Usenet was dying a slow horrible death and there are lots of reasons for that (Dutch dumpers; stealth binaries; rushed "standards" like Yenc; etc) but Google didn't help (and probably made things a lot worse) when they borked DejaNews.
* nobody told me "what is right"
* nobody forced me to give my real name.
* nobody kicked me or my friends out becauseof the some funny name or profile picture.
I think Facebook relies entirely on user flagging. Just because you haven't been caught breaking the ToS doesn't mean you're not breaking it.
The author is spot on about this. It's evil. In my estimation, it's disrespectful to users. And it therefore creates a huge opportunity for Bing, et al. What remains to be seen is whether, on balance, this degradation of the search service is significant enough to drive away a substantial number of users.
The hoops I think he is talking about here is having to typically set up an account on a third-party site to comment. I've not commented on a blog post or article because I don't feel like figuring out a username/password (and then remembering it), doing the typical confirmation steps, etc., just to give some feedback. Some have Facebook integration to save you a step but I, like others, don't particularly like having every comment I ever make aggregated by Facebook.
My name is a good case study because it is, as far as I know, unique. Google is currently doing the "right thing" but previously it had been returning my Facebook page above my personal website. That's broken, but it has nothing to do with G+, and everything to do with the way all search engines rank people. (Bing does the "wrong thing" with respect to my name, and shows LinkedIn first. DDG also throws in two random things from years ago in before getting to my modern website.)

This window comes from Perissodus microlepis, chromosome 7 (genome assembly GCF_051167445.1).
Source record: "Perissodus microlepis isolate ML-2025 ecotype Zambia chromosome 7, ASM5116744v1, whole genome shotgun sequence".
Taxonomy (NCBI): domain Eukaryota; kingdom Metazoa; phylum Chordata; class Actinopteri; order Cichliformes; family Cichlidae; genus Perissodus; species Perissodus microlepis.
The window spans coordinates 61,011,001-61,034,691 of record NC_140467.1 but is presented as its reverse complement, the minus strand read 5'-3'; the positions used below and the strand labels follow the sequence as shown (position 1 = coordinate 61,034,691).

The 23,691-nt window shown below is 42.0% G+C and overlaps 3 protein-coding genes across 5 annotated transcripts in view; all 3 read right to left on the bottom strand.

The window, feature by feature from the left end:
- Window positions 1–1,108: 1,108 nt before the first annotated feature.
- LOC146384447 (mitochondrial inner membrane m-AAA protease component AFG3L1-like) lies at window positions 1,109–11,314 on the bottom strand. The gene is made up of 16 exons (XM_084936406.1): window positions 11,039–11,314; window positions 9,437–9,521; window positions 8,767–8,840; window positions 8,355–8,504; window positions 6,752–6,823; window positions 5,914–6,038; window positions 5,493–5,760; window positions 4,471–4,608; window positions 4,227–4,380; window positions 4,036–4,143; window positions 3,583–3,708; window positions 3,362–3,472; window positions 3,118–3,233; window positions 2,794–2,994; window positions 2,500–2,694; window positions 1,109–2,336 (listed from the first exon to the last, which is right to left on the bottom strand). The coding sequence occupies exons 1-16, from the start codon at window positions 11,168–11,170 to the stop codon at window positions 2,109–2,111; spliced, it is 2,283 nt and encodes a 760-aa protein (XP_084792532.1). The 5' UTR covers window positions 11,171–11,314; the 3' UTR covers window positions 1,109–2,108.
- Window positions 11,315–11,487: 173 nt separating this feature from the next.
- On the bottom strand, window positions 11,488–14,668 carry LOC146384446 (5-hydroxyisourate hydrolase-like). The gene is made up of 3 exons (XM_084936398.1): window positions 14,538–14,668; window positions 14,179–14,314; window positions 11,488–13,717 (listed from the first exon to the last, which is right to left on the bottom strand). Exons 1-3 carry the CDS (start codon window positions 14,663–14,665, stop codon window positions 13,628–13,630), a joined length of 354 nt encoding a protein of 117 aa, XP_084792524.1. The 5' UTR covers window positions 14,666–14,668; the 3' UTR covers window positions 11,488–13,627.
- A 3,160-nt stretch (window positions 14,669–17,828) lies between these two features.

Search is a hard problem, and the result is subjective.
I used to enjoy google products because they had very little branding footprint (or maybe I just thought they did), but now I'm constantly trying to avoid branded/sponsored content in order to get the real thing I wanted.
I'll be slowly migrating away from google products from now on because of that. Like the post puts it, I'm tired of being the product. If search and social web won't change it's ways, then I'll be changing away from it.
First off: I am a huge Google fanboy, I'm a full-time Android developer and Google scholarships even helped pay for my college. It seems that every time I say anything bad about Google anywhere on the Internet people call me an Apple fanboy so I just wanted to state that.
> Google's Weird Attempt At Social
Let's take a look at how many different ways I can do a simple chat with my friends using Google products on my Android Ice Cream Sandwich device.
Google Voice - My main way of text messaging.
Google Talk - My main way IM client
Google+ Messaging (Formerly known as Huddle) - A mobile only way to communicate with my G+ friends.
Here's where it gets weird: